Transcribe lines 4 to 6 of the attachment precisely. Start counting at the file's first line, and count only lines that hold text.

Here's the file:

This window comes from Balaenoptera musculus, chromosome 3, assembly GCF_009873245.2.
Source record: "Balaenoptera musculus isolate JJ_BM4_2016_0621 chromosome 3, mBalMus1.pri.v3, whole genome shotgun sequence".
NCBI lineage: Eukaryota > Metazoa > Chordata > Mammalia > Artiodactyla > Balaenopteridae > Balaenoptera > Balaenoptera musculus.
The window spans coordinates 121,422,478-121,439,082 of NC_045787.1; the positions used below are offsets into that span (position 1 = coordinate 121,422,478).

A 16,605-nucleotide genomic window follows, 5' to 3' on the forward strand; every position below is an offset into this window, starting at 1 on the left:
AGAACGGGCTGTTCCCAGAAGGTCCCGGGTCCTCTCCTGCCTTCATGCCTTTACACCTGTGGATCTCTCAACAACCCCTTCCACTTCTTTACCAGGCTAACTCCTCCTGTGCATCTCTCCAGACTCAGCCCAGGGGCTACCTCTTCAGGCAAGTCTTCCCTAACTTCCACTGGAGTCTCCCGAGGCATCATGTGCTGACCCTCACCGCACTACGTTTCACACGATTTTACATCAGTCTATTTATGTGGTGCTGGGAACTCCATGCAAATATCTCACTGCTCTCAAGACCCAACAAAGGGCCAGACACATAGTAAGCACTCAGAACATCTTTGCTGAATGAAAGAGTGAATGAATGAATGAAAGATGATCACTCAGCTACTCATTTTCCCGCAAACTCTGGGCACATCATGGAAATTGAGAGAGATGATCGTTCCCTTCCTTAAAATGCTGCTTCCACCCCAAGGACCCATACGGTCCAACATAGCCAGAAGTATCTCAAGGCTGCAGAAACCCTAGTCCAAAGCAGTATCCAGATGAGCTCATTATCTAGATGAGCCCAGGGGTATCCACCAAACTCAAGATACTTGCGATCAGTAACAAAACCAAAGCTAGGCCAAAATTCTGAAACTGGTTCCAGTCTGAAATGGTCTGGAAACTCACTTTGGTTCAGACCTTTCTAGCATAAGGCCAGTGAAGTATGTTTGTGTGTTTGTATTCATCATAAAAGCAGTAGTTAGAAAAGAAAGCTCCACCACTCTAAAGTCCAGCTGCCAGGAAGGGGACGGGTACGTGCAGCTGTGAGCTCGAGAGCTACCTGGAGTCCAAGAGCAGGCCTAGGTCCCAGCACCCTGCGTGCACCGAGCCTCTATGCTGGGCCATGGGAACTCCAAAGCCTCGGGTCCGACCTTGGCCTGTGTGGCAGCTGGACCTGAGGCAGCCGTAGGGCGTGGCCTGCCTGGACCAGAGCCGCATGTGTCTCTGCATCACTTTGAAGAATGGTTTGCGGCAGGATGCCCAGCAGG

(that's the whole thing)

The window spans coordinates 121,422,478-121,439,082 of NC_045787.1; the positions used below are offsets into that span (position 1 = coordinate 121,422,478).

A 16,605-nucleotide genomic window follows, 5' to 3' on the forward strand; every position below is an offset into this window, starting at 1 on the left:
AGAACGGGCTGTTCCCAGAAGGTCCCGGGTCCTCTCCTGCCTTCATGCCTTTACACCTGTGGATCTCTCAACAACCCCTTCCACTTCTTTACCAGGCTAACTCCTCCTGTGCATCTCTCCAGACTCAGCCCAGGGGCTACCTCTTCAGGCAAGTCTTCCCTAACTTCCACTGGAGTCTCCCGAGGCATCATGTGCTGACCCTCACCGCACTACGTTTCACACGATTTTACATCAGTCTATTTATGTGGTGCTGGGAACTCCATGCAAATATCTCACTGCTCTCAAGACCCAACAAAGGGCCAGACACATAGTAAGCACTCAGAACATCTTTGCTGAATGAAAGAGTGAATGAATGAATGAAAGATGATCACTCAGCTACTCATTTTCCCGCAAACTCTGGGCACATCATGGAAATTGAGAGAGATGATCGTTCCCTTCCTTAAAATGCTGCTTCCACCCCAAGGACCCATACGGTCCAACATAGCCAGAAGTATCTCAAGGCTGCAGAAACCCTAGTCCAAAGCAGTATCCAGATGAGCTCATTATCTAGATGAGCCCAGGGGTATCCACCAAACTCAAGATACTTGCGATCAGTAACAAAACCAAAGCTAGGCCAAAATTCTGAAACTGGTTCCAGTCTGAAATGGTCTGGAAACTCACTTTGGTTCAGACCTTTCTAGCATAAGGCCAGTGAAGTATGTTTGTGTGTTTGTATTCATCATAAAAGCAGTAGTTAGAAAAGAAAGCTCCACCACTCTAAAGTCCAGCTGCCAGGAAGGGGACGGGTACGTGCAGCTGTGAGCTCGAGAGCTACCTGGAGTCCAAGAGCAGGCCTAGGTCCCAGCACCCTGCGTGCACCGAGCCTCTATGCTGGGCCATGGGAACTCCAAAGCCTCGGGTCCGACCTTGGCCTGTGTGGCAGCTGGACCTGAGGCAGCCGTAGGGCGTGGCCTGCCTGGACCAGAGCCGCATGTGTCTCTGCATCACTTTGAAGAATGGTTTGCGGCAGGATGCCCAGCAGG